Sharing the op-ed page with George Will again today (he inadvertently makes the perfect argument for legalizing marijuana in his review of a book sitting in my Amazon.com delivery box right now: “Last Call”…) In my column this week, I talk about the Jeff Greene foray into Black Miami, and the implications for Kendrick Meek. A theme: black candidates running statewide are, in some ways, hampered by their gerrymandered, heavily urban districts, and the struggling, increasingly impatient communities therein… A clip after the jump.
Last week, Eric Thompson and local politico Roy Hardemon, veterans of the effort to reelect and re-reelect indicted District 5 Commissioner Michelle Spence-Jones, went rogue and endorsed Greene. Their Liberty City Democratic Network has no party charter and couldn’t endorse in a primary if it did. Still, they plastered Liberty Square’s Helping Hands Youth Center with Jeff Greene signs and brought out roughly 30 volunteers, some of whom struggled to explain why, in the heart of Meek’s district, they were for Greene.
Sarah Smith, the feisty 49-year-old volunteer who runs the Liberty Square resident council, and who introduced Greene, had no such trouble. “People want to work,” she said. “But what they don’t have [are] job opportunities.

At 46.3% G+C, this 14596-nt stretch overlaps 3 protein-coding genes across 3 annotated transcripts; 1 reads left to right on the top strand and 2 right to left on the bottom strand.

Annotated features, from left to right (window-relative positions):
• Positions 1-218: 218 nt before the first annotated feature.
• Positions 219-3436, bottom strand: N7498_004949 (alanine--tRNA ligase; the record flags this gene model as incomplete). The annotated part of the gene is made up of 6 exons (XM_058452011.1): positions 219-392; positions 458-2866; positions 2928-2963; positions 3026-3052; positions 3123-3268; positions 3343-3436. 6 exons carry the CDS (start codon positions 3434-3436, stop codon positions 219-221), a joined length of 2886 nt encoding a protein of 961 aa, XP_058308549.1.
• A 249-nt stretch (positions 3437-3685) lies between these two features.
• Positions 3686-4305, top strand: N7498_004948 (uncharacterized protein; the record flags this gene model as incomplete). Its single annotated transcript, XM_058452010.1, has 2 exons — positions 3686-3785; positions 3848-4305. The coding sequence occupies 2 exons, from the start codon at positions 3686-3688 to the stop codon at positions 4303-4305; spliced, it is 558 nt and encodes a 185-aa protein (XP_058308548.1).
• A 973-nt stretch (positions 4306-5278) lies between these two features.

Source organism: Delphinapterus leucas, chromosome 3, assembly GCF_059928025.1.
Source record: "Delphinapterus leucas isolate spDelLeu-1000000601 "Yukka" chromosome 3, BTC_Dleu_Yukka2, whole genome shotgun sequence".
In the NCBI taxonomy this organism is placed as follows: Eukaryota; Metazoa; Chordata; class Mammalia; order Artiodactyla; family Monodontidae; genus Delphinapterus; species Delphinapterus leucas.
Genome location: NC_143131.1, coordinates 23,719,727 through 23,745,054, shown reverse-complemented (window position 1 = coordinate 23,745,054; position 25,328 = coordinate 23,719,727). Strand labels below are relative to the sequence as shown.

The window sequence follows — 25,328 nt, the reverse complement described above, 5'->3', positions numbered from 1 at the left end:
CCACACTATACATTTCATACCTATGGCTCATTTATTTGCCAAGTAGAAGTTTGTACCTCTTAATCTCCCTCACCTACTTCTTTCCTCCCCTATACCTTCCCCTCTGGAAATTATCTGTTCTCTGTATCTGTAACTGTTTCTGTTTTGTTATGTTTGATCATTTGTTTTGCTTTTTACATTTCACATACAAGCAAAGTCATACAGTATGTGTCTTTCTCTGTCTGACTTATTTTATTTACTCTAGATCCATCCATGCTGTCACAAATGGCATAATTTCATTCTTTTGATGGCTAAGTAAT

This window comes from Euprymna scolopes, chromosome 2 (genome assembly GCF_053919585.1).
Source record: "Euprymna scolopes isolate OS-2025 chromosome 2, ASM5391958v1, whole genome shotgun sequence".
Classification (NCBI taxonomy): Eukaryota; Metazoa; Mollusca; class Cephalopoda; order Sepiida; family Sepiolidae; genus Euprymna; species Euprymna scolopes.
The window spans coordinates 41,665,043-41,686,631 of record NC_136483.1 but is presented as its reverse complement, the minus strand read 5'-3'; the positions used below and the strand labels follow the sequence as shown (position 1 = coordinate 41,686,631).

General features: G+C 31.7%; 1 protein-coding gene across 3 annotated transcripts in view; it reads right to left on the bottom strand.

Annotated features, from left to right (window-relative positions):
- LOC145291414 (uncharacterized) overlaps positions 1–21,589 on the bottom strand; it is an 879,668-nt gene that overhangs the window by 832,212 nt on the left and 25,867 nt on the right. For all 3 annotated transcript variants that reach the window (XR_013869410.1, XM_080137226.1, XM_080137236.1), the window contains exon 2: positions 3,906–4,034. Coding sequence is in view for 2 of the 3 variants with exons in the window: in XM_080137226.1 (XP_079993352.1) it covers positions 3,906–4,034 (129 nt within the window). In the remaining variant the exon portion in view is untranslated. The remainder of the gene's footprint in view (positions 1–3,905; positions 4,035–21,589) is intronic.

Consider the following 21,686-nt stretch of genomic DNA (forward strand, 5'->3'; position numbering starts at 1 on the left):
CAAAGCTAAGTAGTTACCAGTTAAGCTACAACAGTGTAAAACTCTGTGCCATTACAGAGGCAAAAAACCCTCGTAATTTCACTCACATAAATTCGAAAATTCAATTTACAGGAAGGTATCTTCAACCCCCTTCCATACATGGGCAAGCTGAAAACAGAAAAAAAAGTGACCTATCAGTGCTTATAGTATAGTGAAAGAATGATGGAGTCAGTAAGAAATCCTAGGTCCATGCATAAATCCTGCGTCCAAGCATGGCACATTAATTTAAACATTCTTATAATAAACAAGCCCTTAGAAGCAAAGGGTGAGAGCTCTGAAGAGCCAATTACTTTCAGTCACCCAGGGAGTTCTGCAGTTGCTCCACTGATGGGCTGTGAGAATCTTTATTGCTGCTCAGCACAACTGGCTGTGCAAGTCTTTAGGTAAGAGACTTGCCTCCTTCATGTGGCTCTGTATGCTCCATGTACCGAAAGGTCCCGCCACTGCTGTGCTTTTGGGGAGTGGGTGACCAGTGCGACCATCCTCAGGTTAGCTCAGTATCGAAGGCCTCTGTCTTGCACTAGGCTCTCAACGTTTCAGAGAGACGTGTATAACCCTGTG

“It’s nothing personal,” Smith added. “We need people that’s gonna go up there [to Washington] and produce.”
Thompson, a lanky Trinidadian with long dreads, said many in Liberty Square’s two voting precincts “feel they personally got Barack Obama elected.” Now, they want change at home.
That means pushing aside not just Meek, but also County Commissioner Dorrin Rolle, and putting a newcomer, Rudy Moise, in Meek’s Congressional seat.
The odds of doing all of that seem long, but that didn’t dampen Thompson’s and Smith’s enthusiasm. They plan to put out a slate. They’re almost like, well, a tea party.
And while the Greene campaign said they didn’t fund Thompson’s and Hardemon’s group, the campaign didn’t rule out hiring some of its members at get-out-the-vote time. Jobs, jobs, jobs.
Thompson said he admires Meek’s mother, former U.S. Rep. Carrie Meek, but “we need a new face, and new ideas.”
“We have some of the highest unemployment, some of the worst housing, we have no economic development, no affordable homes, the worst schools,” he said. “It hasn’t worked.”